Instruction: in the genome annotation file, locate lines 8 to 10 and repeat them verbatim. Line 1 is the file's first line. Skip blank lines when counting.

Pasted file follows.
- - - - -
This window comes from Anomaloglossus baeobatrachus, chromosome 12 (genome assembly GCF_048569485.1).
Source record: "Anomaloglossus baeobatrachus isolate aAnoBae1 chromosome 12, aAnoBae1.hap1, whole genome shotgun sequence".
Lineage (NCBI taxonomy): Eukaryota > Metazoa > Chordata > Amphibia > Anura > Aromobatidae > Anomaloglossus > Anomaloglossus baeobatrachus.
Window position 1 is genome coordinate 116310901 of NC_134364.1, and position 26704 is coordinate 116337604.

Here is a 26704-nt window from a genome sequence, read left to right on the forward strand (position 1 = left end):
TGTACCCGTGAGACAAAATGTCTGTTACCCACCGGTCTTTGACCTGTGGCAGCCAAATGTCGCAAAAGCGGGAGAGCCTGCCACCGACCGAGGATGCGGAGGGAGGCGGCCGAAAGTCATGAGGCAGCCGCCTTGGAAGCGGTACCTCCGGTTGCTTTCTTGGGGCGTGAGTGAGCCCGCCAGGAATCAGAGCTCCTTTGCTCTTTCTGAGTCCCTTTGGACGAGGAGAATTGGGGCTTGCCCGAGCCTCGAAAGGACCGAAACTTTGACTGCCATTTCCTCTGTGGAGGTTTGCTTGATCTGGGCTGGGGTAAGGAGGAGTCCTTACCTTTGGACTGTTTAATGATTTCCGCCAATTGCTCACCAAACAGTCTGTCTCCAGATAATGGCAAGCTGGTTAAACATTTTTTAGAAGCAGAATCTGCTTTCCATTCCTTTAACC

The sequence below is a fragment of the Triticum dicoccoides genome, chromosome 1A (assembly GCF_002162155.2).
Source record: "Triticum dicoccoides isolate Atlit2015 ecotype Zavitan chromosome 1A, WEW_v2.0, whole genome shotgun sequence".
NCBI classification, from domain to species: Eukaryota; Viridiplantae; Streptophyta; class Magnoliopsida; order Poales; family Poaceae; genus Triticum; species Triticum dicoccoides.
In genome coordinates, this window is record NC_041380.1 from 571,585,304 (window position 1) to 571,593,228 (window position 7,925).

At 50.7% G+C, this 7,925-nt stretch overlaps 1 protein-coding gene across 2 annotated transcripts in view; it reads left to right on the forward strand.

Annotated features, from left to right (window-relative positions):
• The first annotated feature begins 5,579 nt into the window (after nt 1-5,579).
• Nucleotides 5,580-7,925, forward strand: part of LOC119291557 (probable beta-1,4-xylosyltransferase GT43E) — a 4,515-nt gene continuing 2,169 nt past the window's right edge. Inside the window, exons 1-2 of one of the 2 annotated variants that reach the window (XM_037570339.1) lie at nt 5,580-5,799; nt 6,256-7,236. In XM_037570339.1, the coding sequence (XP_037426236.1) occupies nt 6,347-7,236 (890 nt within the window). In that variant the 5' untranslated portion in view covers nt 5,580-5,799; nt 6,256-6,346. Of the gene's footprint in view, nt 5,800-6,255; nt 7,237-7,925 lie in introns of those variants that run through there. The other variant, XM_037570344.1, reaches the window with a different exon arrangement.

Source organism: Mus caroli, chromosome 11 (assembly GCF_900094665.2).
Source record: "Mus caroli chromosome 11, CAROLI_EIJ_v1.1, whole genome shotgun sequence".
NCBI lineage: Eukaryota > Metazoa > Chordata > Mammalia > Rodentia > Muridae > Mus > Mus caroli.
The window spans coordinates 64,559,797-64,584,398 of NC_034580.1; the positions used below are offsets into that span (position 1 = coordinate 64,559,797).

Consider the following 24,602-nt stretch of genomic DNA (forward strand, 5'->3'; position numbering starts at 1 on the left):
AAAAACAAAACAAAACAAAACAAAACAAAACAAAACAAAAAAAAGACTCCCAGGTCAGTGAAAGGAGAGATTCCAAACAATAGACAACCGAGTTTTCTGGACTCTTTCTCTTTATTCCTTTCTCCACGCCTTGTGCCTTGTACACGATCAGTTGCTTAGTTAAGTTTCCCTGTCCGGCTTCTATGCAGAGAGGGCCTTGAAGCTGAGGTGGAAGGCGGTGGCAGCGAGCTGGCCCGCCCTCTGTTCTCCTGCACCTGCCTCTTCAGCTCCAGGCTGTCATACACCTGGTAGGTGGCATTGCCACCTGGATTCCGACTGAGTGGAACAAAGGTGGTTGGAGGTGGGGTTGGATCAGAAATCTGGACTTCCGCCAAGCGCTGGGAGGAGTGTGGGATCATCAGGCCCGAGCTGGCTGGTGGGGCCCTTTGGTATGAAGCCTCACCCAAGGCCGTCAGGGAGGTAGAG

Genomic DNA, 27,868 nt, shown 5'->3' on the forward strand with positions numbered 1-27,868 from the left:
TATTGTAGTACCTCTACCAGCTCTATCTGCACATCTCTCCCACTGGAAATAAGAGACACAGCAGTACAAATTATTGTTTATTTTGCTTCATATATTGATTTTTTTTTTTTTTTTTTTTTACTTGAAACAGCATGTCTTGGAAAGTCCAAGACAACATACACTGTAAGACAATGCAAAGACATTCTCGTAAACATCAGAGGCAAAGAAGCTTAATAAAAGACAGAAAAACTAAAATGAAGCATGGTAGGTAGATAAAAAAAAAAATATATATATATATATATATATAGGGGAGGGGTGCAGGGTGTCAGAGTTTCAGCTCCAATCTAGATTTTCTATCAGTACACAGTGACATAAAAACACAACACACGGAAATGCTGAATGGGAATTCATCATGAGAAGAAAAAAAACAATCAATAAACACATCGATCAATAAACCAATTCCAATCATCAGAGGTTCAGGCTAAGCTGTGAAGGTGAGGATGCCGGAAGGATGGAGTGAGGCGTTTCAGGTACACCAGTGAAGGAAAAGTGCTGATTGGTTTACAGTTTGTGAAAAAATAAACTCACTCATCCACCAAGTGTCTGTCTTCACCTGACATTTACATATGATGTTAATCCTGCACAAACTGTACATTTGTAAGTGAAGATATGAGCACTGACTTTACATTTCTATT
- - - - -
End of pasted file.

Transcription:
Source record: "Triticum dicoccoides isolate Atlit2015 ecotype Zavitan chromosome 1A, WEW_v2.0, whole genome shotgun sequence".
NCBI classification, from domain to species: Eukaryota; Viridiplantae; Streptophyta; class Magnoliopsida; order Poales; family Poaceae; genus Triticum; species Triticum dicoccoides.
In genome coordinates, this window is record NC_041380.1 from 571,585,304 (window position 1) to 571,593,228 (window position 7,925).